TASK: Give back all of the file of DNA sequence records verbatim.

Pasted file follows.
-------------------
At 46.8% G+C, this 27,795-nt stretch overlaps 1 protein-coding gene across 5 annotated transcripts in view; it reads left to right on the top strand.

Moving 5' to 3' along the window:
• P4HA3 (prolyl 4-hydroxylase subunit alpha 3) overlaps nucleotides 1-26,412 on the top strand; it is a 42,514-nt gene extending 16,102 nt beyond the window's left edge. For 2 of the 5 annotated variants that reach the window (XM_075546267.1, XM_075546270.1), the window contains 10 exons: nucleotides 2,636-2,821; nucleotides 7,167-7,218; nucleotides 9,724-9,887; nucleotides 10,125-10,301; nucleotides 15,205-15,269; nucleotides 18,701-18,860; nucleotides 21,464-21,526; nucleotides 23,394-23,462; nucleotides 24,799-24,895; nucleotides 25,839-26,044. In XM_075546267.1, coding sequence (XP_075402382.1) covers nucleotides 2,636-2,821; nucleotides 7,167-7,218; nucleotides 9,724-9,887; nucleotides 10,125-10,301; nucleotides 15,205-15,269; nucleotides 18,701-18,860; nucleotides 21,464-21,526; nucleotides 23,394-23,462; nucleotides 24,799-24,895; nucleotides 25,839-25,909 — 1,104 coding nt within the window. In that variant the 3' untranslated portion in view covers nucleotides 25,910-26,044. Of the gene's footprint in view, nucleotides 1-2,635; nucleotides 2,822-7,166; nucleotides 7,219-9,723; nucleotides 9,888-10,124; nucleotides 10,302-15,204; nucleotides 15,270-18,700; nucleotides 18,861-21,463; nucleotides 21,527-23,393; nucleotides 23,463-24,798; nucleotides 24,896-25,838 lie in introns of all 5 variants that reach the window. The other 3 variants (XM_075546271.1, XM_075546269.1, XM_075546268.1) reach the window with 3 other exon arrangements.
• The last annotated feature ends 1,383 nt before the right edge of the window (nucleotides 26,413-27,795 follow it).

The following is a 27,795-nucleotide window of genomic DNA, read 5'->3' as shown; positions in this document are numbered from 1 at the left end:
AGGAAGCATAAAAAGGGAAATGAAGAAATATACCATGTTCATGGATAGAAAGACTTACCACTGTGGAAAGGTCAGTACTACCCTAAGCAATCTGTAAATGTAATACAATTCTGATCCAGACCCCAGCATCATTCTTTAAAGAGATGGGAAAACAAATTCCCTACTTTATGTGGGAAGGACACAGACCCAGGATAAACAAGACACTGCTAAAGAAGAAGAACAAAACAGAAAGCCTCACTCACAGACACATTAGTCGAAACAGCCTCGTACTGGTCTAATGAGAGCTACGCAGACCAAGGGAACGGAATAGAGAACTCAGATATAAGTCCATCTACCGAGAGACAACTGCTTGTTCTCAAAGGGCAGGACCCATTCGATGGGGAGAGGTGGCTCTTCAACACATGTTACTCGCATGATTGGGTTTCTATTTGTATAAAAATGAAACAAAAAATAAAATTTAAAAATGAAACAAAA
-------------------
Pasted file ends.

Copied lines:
At 46.8% G+C, this 27,795-nt stretch overlaps 1 protein-coding gene across 5 annotated transcripts in view; it reads left to right on the top strand.

Moving 5' to 3' along the window:
• P4HA3 (prolyl 4-hydroxylase subunit alpha 3) overlaps nucleotides 1-26,412 on the top strand; it is a 42,514-nt gene extending 16,102 nt beyond the window's left edge. For 2 of the 5 annotated variants that reach the window (XM_075546267.1, XM_075546270.1), the window contains 10 exons: nucleotides 2,636-2,821; nucleotides 7,167-7,218; nucleotides 9,724-9,887; nucleotides 10,125-10,301; nucleotides 15,205-15,269; nucleotides 18,701-18,860; nucleotides 21,464-21,526; nucleotides 23,394-23,462; nucleotides 24,799-24,895; nucleotides 25,839-26,044. In XM_075546267.1, coding sequence (XP_075402382.1) covers nucleotides 2,636-2,821; nucleotides 7,167-7,218; nucleotides 9,724-9,887; nucleotides 10,125-10,301; nucleotides 15,205-15,269; nucleotides 18,701-18,860; nucleotides 21,464-21,526; nucleotides 23,394-23,462; nucleotides 24,799-24,895; nucleotides 25,839-25,909 — 1,104 coding nt within the window. In that variant the 3' untranslated portion in view covers nucleotides 25,910-26,044. Of the gene's footprint in view, nucleotides 1-2,635; nucleotides 2,822-7,166; nucleotides 7,219-9,723; nucleotides 9,888-10,124; nucleotides 10,302-15,204; nucleotides 15,270-18,700; nucleotides 18,861-21,463; nucleotides 21,527-23,393; nucleotides 23,463-24,798; nucleotides 24,896-25,838 lie in introns of all 5 variants that reach the window. The other 3 variants (XM_075546271.1, XM_075546269.1, XM_075546268.1) reach the window with 3 other exon arrangements.
• The last annotated feature ends 1,383 nt before the right edge of the window (nucleotides 26,413-27,795 follow it).

The following is a 27,795-nucleotide window of genomic DNA, read 5'->3' as shown; positions in this document are numbered from 1 at the left end:
AGGAAGCATAAAAAGGGAAATGAAGAAATATACCATGTTCATGGATAGAAAGACTTACCACTGTGGAAAGGTCAGTACTACCCTAAGCAATCTGTAAATGTAATACAATTCTGATCCAGACCCCAGCATCATTCTTTAAAGAGATGGGAAAACAAATTCCCTACTTTATGTGGGAAGGACACAGACCCAGGATAAACAAGACACTGCTAAAGAAGAAGAACAAAACAGAAAGCCTCACTCACAGACACATTAGTCGAAACAGCCTCGTACTGGTCTAATGAGAGCTACGCAGACCAAGGGAACGGAATAGAGAACTCAGATATAAGTCCATCTACCGAGAGACAACTGCTTGTTCTCAAAGGGCAGGACCCATTCGATGGGGAGAGGTGGCTCTTCAACACATGTTACTCGCATGATTGGGTTTCTATTTGTATAAAAATGAAACAAAAAATAAAATTTAAAAATGAAACAAAA